President Obama Praises Newly Confirmed Homeland Security Secretary Jeh Johnson

Steve Neavling
ticklethewire.com

President Obama lauded new Homeland Security Secretary Jeh Johnson as “a strong leader” who will “play a leading role in our efforts to protect the homeland against terrorist attacks.”

The statement follows Monday’s Senate confirmation of Johnson, a former general counsel at the Pentagon.

The president’s full statement:

“I am pleased the Senate has confirmed Jeh Johnson as our next Secretary of Homeland Security with broad bipartisan support.

“In Jeh, our dedicated homeland security professionals will have a strong leader with a deep understanding of the threats we face and a proven ability to work across agencies and complex organizations to keep America secure. Jeh has been a critical member of my national security team, and he helped to shape some of our most successful national security policies and strategies.

“As Secretary of Homeland Security, Jeh will play a leading role in our efforts to protect the homeland against terrorist attacks, adapt to changing threats, stay prepared for natural disasters, strengthen our border security, and make our immigration system fairer — while upholding the values, civil liberties, and laws that make America great.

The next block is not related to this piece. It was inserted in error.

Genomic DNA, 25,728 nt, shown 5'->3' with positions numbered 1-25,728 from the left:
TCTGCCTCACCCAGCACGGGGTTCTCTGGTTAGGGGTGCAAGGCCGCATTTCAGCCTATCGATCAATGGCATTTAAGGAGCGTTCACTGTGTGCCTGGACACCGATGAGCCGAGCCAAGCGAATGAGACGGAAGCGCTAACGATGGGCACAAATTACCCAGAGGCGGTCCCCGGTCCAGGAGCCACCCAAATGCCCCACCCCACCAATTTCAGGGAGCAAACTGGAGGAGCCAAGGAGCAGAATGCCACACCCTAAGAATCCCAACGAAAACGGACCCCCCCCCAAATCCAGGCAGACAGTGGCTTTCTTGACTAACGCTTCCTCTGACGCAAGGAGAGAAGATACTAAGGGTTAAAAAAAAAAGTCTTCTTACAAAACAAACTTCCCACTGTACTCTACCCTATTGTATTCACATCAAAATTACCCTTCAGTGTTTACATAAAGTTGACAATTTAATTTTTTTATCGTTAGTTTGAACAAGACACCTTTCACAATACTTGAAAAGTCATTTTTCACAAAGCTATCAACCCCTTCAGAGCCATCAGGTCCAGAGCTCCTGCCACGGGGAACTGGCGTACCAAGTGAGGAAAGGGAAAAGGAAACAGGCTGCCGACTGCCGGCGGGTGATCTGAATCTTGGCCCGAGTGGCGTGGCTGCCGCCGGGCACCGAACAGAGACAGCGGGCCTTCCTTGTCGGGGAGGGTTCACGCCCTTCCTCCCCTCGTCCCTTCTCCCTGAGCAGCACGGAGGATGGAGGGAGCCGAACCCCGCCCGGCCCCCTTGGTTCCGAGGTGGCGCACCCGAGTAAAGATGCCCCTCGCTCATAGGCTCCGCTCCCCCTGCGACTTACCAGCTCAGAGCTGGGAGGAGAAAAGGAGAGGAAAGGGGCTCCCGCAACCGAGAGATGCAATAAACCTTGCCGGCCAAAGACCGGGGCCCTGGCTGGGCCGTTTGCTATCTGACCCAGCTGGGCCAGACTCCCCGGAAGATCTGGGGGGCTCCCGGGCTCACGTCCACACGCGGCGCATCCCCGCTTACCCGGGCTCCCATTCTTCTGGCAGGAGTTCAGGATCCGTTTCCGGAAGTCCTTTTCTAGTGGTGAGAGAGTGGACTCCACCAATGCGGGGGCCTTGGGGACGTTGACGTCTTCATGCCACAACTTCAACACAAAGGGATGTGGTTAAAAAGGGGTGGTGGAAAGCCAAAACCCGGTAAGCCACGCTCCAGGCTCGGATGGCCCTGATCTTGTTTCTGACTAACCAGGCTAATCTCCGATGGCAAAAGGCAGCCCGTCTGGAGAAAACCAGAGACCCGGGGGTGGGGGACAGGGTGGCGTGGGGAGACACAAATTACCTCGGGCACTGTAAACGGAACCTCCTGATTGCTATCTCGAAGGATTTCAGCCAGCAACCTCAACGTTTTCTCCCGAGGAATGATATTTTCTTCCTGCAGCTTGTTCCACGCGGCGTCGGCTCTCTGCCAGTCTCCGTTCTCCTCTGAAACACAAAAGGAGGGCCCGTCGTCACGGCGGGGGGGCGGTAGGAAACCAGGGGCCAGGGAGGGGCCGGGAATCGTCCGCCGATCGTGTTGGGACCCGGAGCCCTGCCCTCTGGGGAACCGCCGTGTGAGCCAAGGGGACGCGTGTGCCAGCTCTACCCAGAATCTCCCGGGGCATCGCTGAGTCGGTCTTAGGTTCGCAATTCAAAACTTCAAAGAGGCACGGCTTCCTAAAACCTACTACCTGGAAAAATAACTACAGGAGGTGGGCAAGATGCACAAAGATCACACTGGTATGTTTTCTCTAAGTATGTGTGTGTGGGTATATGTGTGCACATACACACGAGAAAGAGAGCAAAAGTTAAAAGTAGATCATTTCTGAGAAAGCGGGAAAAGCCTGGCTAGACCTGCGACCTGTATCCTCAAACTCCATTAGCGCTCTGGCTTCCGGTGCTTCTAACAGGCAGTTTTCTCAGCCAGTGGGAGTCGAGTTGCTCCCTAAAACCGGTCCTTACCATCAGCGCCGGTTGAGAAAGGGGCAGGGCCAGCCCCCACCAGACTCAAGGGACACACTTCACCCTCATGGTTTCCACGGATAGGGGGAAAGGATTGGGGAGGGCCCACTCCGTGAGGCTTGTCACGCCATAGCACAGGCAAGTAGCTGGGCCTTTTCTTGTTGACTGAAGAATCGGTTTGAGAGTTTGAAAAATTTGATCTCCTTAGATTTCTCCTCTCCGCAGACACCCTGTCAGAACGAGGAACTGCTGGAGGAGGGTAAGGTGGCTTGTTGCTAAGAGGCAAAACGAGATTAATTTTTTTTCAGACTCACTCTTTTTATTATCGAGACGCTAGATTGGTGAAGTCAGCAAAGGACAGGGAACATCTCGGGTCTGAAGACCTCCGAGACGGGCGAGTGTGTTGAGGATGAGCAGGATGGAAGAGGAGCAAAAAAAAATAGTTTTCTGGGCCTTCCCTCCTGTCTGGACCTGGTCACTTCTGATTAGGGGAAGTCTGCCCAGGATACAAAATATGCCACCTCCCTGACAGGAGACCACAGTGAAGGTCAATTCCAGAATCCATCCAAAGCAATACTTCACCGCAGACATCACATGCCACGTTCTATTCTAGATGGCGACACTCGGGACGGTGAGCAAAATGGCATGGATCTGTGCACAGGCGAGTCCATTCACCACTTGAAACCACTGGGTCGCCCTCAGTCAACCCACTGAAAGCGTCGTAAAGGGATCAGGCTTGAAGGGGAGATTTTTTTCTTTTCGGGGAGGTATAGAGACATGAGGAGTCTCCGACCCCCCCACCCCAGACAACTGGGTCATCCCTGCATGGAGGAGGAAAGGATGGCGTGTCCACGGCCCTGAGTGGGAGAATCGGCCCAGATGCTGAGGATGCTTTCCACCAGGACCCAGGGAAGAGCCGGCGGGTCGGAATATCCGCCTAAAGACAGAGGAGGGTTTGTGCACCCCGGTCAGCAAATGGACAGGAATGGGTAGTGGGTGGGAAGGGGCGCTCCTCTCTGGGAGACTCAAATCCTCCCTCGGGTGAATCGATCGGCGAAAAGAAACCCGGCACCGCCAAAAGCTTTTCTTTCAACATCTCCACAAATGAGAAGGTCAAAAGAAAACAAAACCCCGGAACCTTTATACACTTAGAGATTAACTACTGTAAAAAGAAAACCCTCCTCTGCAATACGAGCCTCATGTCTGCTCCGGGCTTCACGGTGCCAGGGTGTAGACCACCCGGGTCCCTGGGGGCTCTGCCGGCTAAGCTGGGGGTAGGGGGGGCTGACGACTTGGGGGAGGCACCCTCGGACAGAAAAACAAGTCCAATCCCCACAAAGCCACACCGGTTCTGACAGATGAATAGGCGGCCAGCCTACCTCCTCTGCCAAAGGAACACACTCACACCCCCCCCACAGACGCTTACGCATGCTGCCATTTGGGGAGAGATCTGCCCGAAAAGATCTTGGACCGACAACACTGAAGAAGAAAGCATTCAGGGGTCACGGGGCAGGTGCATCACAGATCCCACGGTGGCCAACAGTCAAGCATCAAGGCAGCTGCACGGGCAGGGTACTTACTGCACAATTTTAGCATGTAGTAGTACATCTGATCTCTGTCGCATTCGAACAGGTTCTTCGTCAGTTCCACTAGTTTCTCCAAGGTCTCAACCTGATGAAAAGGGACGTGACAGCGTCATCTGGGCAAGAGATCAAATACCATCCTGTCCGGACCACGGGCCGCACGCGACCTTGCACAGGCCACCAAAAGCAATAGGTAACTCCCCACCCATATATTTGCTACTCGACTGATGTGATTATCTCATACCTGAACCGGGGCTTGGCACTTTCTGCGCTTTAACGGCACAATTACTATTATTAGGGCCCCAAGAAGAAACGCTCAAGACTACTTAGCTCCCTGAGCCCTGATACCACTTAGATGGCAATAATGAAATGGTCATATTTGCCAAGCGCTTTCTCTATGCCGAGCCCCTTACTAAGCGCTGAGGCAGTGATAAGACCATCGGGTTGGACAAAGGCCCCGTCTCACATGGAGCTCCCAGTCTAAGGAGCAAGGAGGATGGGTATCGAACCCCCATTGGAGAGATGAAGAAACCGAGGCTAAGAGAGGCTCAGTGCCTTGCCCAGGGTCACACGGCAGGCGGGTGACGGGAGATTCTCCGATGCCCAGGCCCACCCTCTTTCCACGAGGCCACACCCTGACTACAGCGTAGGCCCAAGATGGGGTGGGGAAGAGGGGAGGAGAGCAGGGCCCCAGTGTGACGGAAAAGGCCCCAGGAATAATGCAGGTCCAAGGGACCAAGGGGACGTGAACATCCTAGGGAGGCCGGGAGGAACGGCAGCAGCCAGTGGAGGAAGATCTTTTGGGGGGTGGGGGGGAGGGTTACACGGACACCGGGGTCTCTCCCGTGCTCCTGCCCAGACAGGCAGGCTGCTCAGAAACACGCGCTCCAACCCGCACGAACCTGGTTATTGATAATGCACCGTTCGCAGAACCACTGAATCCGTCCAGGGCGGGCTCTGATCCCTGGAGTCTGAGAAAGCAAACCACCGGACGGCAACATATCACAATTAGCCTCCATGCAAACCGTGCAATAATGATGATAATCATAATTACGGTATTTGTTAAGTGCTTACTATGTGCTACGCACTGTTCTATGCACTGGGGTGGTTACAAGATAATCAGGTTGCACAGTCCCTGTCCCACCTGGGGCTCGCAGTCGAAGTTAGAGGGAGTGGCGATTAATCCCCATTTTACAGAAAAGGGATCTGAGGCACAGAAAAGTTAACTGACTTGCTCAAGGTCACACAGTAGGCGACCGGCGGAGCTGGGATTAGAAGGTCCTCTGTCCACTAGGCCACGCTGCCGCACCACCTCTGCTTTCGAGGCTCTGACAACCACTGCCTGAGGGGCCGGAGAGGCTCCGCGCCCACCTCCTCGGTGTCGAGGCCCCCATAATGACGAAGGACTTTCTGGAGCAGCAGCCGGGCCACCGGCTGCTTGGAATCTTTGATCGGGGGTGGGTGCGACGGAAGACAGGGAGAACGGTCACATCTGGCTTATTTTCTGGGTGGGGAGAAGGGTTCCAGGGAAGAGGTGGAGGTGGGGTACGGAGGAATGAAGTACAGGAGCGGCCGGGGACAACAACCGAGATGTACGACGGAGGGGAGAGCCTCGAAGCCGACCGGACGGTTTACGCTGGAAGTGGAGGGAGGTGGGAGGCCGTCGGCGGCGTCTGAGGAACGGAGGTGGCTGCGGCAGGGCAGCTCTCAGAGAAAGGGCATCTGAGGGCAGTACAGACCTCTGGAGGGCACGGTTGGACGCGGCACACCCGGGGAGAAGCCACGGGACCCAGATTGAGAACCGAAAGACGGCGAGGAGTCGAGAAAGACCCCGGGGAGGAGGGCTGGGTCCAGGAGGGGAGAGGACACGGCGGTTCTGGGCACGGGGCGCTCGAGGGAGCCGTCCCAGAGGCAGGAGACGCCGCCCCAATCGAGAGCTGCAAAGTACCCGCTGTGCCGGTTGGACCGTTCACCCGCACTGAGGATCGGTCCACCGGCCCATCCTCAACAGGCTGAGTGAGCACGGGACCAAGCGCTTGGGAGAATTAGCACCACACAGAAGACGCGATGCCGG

“I look forward to Jeh’s counsel and sound judgment for years to come.”

ATF Joins Investigation of Mammoth Fire at Apartment Building Site in Colorado

Steve Neavling
ticklethewire.com

Federal agents are joining an investigation into a suspicious Colorado fire over the weekend that was so hot that flattened the apartment building and melted cars parked across the street, the Denver Post reports.

The 11 p.m. Saturday fire broke out in an apartment building that is under construction in Glendale, which is surrounded by Denver.

“We don’t know if it is arson,” Denver Fire Department Division Chief Joseph Gonzales said, “but we start every investigation to eliminate arson as a cause.”

No one was injured in the three-alarm fire, which caused an estimated $12 million in damage.